The cuisine of Campania is reflective of the many regional cuisines of Italy. Campania’s dishes have evolved and matured much like the people that live there. The pizza in its modern aspect and taste was conceived in Naples. Historical and original pizzas from Naples are pizza fritta (fried pizza); Calzone (literally “trouser leg”), which is pizza fritta stuffed with ricotta cheese; pizza Marinara (pizza seamans’ style), with just olive oil, tomato sauce and garlic; and pizza Margherita, with olive oil, tomato sauce, mozzarella cheese and basil leaves. Spaghetti is also a well-known dish from southern Italy and Campania. Neapolitans were among the first Europeans to use tomatoes not only as ornamental plant, but also as food and garnish.
Campania produces wines and is likewise known for its cheeses, including Lacryma Christi, Fiano, Aglianico, Greco di Tufo, Pere ‘e palomma, Ischitano, Taburno, Solopaca, and Taurasi. The cheeses of Campania consist of Mozzarella di Bufala (buffalo mozzarella) (mozzarella made from buffalo milk), fiordilatte (“flower of milk”) a mozzarella made from cow’s milk, ricotta from sheep or buffalo milk, provolone from cow milk, and caciotta made from goat milk. Buffalo are bred in Salerno and Caserta.
Several different cakes and pies are made in Campania. Pastiera pie is made during Easter. Casatiello and tortano are Easter bread-cakes made by adding lard or oil and various types of cheese to bread dough and garnishing it with slices of salami. Babà cake is a well known Neapolitan delicacy, best served with Rum or limoncello (a liqueur invented in the Sorrento peninsula). It is an old Austrian cake which arrived in Campania during Austrian domination of the Kingdom of Naples and was modified there to became a “walking cake” for citizens always in a hurry for work and other pursuits. Sfogliatella is another cake from the Amalfi Coast, which is beginning to be known worldwide, as is Zeppole, which is traditionally eaten on Saint Joseph’s day. Struffoli, little balls fried dough dipped in honey, are enjoyed during the Christmas holidays.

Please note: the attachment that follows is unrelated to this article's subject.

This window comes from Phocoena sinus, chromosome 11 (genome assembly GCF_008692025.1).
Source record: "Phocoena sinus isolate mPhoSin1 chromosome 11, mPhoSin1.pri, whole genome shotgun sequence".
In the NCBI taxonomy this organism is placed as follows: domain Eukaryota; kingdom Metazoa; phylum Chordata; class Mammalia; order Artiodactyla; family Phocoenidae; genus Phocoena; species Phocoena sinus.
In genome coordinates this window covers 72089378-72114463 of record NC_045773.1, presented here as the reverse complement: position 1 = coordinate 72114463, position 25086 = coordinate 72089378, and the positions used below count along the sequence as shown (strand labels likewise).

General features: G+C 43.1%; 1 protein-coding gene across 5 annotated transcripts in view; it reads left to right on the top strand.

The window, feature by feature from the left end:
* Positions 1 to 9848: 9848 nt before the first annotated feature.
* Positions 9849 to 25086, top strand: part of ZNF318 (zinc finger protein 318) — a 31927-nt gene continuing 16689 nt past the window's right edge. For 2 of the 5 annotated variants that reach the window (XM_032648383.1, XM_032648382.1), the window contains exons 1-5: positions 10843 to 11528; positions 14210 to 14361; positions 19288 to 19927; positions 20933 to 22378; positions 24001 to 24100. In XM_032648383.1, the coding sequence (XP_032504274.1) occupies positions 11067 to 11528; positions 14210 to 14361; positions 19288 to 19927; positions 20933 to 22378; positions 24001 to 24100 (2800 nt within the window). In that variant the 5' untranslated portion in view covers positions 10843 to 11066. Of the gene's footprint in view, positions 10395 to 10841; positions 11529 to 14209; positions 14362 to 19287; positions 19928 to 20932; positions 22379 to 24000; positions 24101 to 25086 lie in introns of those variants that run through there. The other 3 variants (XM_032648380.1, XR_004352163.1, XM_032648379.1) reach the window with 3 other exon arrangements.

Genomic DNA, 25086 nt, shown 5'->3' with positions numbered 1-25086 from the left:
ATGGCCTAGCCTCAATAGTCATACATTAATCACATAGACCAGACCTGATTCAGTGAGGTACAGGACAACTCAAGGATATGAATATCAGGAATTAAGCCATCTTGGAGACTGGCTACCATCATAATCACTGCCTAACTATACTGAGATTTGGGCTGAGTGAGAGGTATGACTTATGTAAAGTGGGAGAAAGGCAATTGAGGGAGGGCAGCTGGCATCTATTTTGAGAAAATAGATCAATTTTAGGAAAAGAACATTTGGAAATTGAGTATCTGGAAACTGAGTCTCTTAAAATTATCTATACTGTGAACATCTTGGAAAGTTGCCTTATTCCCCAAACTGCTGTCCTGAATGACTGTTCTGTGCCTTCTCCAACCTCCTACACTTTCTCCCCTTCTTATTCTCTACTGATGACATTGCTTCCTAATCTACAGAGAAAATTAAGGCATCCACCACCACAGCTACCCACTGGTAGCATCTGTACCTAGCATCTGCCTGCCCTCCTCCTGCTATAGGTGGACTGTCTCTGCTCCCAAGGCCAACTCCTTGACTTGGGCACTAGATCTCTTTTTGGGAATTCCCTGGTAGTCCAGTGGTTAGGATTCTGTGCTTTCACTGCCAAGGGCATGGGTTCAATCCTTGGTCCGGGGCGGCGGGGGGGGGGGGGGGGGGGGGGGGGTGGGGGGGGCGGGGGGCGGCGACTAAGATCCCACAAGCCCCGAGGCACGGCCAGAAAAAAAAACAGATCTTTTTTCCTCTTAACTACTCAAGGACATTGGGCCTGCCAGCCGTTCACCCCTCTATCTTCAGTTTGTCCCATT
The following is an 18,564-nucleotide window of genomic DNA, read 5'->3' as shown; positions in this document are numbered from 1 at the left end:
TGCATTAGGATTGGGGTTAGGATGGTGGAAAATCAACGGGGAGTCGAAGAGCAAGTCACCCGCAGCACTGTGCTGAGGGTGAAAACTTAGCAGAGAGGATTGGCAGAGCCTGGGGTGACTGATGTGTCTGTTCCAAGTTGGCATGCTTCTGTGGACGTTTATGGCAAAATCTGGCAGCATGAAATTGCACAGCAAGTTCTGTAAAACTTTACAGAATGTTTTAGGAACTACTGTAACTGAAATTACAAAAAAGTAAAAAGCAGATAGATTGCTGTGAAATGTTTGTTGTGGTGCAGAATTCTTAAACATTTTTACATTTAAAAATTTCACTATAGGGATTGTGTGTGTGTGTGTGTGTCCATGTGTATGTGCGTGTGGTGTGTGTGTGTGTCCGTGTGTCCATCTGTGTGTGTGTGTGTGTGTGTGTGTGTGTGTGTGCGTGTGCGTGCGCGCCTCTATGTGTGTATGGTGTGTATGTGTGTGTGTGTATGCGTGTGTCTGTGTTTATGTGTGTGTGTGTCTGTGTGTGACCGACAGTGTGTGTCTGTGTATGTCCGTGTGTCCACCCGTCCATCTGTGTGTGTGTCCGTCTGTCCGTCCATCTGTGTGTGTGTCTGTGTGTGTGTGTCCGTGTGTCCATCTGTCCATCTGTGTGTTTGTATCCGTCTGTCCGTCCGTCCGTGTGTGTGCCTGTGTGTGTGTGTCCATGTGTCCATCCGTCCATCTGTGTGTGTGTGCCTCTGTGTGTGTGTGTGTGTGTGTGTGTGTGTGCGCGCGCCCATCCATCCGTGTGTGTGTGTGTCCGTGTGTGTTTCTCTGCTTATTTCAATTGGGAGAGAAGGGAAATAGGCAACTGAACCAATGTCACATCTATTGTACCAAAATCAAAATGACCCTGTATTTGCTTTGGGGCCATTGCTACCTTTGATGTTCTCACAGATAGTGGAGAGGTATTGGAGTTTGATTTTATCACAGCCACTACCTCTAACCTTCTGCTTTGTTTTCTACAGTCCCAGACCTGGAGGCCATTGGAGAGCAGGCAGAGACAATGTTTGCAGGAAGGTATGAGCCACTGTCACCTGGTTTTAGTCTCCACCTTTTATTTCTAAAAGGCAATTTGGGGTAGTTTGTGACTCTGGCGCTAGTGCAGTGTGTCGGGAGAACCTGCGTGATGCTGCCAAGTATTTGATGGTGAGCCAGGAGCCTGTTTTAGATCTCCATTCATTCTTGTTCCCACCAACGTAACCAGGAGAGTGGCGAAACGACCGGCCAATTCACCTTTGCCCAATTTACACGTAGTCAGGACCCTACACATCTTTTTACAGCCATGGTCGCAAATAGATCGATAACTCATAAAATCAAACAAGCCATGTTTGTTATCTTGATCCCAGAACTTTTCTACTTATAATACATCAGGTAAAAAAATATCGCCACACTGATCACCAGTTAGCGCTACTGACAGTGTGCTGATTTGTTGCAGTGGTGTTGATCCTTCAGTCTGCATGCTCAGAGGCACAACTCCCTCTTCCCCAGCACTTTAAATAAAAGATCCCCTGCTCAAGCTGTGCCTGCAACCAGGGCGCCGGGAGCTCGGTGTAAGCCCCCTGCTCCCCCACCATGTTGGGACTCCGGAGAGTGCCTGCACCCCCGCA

Another well-known Campanian dish is the so-called Russian salad (which is based on similar dishes from France), made of potatoes in mayonnaise garnished with shrimp and vegetables in vinegar. Russians call this same dish Olivier Salad, and Germans call it Italian salad. Another French-derived dish is “gattò” or “gateau di patate” (oven-baked pie made of boiled potatoes). As with the Russian salad, Campania is home to other seafood-based dishes, such as “insalata di mare” (seafood salad), “zuppa di polpo” (octopus soup), and “zuppa di cozze” (mussel soup), are popular. Other regional seafood dishes include “frittelle di mare” (fritters with seaweed), made with edible poseidonia algae, “triglie al cartoccio” (red mullet in the bag), and “alici marinate” (fresh anchovies in olive oil). The island of Ischia is famous for its fish dishes, as well as for cooked rabbit. Campania is home to the beautiful and tasty lemons of Sorrento, which were much loved by German writer Johann Wolfgang von Goethe: “Kennst du das Land, wo die Zitronen blühn?” (“Do you know the land where the lemon-trees bloom?), Goethe, Mignon. Rapini (or Broccoli rabe), known locally as friarielli, is often used in Campanian cooking. Campania also produces many nuts, especially in the area of Salerno and Benevento. Campanian cuisine varies within the region. While Neapolitan dishes center around seafood, Casertan and Aversana rely more on fresh vegetables and cheeses. The cuisine from Sorrento combines the culinary traditions from both Naples and Salerno.